In Friday’s “Our View” staff editorial, the Collegian editorial board endorsed an alternative plan to the government’s $85 billion bailout of insurance company AIG that was floating around e-mail inboxes. The plan proposed that the sum be parsed out among the roughly 200 million U.S. citizens who are 18 and up.
The calculation that was cited wrongly concluded that each recipient would receive $425,000, when in reality, the correct math reveals only $425 for every U.S. adult. So, we wrongly assumed that the math presented was flawless and ended up with a few extra zeros in our figure.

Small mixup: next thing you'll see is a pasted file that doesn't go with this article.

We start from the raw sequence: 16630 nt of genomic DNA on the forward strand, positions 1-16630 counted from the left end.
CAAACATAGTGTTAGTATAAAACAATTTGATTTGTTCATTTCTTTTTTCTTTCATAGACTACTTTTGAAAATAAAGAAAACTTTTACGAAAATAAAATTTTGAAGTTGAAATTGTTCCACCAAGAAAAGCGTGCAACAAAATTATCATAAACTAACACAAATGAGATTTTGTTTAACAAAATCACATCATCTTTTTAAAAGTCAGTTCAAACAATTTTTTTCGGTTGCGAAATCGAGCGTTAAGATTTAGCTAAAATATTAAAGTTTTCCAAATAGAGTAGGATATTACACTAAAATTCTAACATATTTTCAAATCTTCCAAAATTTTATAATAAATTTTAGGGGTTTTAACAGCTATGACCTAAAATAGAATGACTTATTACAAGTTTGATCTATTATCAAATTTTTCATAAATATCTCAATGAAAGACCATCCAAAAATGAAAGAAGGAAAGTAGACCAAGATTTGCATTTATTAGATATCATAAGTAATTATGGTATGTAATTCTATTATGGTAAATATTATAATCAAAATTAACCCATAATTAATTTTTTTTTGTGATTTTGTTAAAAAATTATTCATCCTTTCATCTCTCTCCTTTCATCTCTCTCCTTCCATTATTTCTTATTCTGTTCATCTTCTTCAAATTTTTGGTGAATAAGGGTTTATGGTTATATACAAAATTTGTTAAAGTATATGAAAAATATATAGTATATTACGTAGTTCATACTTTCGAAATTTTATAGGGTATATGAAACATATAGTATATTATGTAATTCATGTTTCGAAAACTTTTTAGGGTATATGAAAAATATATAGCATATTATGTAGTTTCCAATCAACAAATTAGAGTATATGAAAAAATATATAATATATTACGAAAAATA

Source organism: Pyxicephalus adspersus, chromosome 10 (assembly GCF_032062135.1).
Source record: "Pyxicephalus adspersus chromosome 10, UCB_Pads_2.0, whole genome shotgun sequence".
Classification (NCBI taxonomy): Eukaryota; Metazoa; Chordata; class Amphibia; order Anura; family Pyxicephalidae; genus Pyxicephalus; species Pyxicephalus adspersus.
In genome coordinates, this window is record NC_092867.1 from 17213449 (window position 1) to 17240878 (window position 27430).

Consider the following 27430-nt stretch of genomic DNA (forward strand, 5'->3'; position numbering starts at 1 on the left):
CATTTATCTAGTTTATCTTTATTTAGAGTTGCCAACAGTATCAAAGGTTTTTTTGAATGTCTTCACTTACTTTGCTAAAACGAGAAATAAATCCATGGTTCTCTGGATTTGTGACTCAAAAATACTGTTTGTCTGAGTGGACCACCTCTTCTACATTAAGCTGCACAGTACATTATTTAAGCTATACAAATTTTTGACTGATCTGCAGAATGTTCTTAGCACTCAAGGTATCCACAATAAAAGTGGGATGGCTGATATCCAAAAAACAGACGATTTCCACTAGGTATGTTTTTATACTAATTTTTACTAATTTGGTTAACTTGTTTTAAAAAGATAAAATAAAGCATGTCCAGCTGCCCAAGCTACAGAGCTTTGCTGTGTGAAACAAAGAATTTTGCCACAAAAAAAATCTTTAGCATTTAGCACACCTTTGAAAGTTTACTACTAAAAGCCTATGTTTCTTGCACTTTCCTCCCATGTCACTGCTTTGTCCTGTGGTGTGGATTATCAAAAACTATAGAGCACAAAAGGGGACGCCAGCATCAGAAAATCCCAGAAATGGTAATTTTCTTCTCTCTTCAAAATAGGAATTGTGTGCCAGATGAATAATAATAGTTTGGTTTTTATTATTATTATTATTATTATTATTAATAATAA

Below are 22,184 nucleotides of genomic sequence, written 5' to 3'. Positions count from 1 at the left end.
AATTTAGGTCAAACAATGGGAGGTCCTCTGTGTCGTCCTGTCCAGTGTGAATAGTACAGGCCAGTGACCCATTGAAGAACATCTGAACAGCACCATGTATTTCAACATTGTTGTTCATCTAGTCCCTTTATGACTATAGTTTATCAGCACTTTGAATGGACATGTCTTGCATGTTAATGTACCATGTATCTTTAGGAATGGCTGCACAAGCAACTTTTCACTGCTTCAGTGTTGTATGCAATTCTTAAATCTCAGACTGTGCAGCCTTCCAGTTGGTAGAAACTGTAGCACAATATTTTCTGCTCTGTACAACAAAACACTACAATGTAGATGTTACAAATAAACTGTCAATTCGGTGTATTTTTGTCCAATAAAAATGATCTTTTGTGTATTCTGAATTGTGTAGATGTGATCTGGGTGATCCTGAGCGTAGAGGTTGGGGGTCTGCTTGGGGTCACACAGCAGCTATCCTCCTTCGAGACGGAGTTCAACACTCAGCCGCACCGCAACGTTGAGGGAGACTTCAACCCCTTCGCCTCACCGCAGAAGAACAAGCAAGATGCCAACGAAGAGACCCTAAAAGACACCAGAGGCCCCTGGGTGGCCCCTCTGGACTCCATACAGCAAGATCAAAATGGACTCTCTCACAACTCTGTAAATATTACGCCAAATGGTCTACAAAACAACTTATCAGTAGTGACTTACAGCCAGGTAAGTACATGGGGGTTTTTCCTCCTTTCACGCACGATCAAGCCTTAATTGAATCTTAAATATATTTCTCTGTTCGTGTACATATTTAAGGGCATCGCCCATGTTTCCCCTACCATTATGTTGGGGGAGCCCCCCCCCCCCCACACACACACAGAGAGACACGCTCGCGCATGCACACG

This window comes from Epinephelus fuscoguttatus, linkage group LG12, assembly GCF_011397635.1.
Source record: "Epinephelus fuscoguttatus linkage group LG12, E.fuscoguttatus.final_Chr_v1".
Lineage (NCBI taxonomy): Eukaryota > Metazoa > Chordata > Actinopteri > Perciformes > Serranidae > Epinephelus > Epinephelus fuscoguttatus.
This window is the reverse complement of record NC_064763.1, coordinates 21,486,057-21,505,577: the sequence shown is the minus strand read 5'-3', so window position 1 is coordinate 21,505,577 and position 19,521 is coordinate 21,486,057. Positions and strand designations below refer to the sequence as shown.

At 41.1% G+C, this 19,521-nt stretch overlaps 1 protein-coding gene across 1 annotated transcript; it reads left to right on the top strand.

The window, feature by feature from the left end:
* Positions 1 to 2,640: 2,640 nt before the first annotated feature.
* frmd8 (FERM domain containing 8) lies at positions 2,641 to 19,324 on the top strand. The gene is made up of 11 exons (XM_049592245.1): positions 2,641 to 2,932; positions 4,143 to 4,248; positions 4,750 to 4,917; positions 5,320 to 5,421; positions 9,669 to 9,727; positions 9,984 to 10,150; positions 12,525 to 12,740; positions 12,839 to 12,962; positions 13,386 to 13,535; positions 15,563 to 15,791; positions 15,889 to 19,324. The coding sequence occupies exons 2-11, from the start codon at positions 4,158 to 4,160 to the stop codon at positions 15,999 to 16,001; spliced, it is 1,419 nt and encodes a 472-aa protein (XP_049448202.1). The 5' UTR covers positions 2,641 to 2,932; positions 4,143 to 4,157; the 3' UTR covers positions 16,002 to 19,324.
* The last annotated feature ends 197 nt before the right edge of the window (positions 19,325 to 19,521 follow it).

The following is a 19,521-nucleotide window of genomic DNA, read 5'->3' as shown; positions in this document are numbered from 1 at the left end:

Well, this fact makes the plan much less exciting.
T. J. Birkenmeier, the author of the original message, stated on his blog that his “little experiment” was a test, initially for 100 of his friends. Two out of those 100 caught the error. He says his point is that we consumers of mass media are “number numb” and that we need to be alert and critical when we are consuming information.
The Collegian editorial board, having been informed of our mistake by a few of our ever-watchful readers, has learned a valuable lesson from the error.
We would like to echo Birkenmeier’s sentiments and ask that everyone attempt to be extra critical when consuming information — whether that comes from journalists like us or chain e-mails. This warning is especially necessary to heed during the historic election season we are in — when campaign ads and legislative-agenda toting groups are constantly attempting to form our thoughts for us.